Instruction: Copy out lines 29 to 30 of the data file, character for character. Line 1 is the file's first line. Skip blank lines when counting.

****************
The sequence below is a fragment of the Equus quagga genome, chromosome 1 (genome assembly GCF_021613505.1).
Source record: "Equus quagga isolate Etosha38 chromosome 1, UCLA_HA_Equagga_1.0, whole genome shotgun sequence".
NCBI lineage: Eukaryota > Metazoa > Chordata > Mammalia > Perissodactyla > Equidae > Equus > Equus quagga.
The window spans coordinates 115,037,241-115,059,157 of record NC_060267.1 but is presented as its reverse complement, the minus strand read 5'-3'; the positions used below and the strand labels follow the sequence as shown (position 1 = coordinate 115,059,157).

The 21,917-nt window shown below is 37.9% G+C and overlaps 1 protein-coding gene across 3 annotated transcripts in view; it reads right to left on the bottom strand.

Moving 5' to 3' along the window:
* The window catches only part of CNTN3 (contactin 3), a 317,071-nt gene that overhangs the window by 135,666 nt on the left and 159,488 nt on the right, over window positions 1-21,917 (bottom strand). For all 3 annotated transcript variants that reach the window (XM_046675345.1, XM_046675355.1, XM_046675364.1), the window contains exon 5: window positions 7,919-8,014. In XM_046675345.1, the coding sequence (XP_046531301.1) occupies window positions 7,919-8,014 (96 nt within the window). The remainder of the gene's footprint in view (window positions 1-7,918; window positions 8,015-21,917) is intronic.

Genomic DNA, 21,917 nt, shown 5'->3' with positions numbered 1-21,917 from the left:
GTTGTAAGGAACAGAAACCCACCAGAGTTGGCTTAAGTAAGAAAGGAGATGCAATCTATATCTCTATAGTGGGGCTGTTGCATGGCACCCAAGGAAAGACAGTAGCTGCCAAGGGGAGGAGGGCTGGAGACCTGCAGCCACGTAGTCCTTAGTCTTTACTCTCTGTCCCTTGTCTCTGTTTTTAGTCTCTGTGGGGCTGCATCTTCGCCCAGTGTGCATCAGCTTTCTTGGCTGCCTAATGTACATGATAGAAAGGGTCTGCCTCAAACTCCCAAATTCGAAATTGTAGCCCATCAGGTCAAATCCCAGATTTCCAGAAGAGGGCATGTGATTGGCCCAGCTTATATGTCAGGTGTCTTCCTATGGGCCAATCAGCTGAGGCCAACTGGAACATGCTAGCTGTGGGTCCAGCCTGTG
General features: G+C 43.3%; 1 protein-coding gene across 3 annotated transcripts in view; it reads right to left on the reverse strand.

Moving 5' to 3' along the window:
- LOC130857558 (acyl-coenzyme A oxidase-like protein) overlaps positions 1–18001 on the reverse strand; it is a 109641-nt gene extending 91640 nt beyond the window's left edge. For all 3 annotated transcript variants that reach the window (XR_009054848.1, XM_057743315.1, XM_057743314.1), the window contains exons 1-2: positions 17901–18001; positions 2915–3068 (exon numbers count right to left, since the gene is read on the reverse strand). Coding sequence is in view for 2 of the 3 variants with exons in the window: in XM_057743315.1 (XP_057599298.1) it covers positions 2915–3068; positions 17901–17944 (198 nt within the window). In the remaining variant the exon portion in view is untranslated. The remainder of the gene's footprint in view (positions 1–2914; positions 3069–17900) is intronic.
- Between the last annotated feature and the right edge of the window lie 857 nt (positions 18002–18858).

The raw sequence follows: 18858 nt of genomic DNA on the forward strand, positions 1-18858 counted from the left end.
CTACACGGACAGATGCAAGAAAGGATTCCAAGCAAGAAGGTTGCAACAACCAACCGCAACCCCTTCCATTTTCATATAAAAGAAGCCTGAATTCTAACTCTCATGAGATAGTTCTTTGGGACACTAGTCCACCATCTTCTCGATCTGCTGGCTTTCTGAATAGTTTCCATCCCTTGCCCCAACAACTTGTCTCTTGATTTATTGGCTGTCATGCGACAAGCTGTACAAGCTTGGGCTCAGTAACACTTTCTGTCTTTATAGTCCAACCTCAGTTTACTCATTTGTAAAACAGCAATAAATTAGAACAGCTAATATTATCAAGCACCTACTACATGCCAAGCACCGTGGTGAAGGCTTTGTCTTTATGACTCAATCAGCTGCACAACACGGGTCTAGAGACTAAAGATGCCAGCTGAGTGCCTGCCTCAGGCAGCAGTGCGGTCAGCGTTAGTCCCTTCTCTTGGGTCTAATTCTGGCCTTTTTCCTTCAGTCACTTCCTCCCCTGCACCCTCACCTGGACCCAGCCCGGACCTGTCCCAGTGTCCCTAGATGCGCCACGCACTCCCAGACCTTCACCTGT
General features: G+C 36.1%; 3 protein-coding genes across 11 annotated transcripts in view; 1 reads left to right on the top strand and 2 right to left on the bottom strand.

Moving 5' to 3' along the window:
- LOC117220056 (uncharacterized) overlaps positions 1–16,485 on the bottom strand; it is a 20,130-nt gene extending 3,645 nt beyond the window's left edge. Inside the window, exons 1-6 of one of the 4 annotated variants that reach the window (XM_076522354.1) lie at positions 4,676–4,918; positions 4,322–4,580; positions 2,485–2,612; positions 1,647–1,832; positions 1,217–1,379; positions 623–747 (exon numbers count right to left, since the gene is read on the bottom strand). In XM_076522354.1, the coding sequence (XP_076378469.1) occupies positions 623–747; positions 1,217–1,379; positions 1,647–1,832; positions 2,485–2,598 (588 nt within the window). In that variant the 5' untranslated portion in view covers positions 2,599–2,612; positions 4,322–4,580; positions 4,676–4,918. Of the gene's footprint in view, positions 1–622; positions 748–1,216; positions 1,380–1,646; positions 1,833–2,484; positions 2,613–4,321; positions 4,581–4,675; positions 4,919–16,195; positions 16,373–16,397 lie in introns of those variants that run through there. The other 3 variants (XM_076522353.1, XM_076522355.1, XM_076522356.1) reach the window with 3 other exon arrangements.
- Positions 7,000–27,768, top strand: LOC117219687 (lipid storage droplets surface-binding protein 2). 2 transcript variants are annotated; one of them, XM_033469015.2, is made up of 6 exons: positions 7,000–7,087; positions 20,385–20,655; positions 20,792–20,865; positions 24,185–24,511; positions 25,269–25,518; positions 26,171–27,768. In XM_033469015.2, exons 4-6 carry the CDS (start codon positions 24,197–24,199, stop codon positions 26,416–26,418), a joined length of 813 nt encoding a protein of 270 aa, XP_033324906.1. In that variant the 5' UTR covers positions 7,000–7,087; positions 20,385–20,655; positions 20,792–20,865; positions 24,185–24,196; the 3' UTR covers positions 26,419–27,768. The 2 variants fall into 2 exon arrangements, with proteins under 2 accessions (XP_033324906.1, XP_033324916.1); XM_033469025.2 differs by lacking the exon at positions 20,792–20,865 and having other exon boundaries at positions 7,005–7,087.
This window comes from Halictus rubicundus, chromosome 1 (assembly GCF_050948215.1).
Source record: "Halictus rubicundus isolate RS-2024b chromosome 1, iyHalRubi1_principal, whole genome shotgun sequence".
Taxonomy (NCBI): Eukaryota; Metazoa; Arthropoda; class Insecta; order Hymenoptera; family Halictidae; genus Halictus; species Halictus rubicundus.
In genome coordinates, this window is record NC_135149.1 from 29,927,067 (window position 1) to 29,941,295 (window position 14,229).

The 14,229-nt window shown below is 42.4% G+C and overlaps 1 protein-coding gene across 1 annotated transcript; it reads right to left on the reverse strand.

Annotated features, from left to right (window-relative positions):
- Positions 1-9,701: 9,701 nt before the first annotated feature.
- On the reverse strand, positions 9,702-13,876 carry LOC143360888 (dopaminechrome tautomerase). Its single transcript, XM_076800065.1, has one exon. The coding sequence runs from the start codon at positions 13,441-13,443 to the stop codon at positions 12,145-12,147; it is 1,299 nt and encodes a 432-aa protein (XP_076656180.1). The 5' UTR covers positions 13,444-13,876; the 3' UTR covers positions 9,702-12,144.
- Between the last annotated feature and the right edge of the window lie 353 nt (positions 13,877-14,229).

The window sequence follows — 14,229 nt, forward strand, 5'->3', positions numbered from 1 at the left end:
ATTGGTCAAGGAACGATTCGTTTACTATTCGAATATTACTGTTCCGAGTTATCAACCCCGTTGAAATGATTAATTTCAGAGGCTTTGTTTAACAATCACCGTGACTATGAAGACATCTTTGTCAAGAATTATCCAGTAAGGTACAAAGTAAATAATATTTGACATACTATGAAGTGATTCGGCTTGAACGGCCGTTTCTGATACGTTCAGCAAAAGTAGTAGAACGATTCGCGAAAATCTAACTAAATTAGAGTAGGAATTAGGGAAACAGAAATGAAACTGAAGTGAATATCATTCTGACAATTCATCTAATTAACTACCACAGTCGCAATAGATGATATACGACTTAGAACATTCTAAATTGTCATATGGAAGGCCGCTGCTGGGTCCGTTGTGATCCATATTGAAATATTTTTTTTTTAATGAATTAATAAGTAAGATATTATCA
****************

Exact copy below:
The window sequence follows — 14,229 nt, forward strand, 5'->3', positions numbered from 1 at the left end:
ATTGGTCAAGGAACGATTCGTTTACTATTCGAATATTACTGTTCCGAGTTATCAACCCCGTTGAAATGATTAATTTCAGAGGCTTTGTTTAACAATCACCGTGACTATGAAGACATCTTTGTCAAGAATTATCCAGTAAGGTACAAAGTAAATAATATTTGACATACTATGAAGTGATTCGGCTTGAACGGCCGTTTCTGATACGTTCAGCAAAAGTAGTAGAACGATTCGCGAAAATCTAACTAAATTAGAGTAGGAATTAGGGAAACAGAAATGAAACTGAAGTGAATATCATTCTGACAATTCATCTAATTAACTACCACAGTCGCAATAGATGATATACGACTTAGAACATTCTAAATTGTCATATGGAAGGCCGCTGCTGGGTCCGTTGTGATCCATATTGAAATATTTTTTTTTTAATGAATTAATAAGTAAGATATTATCA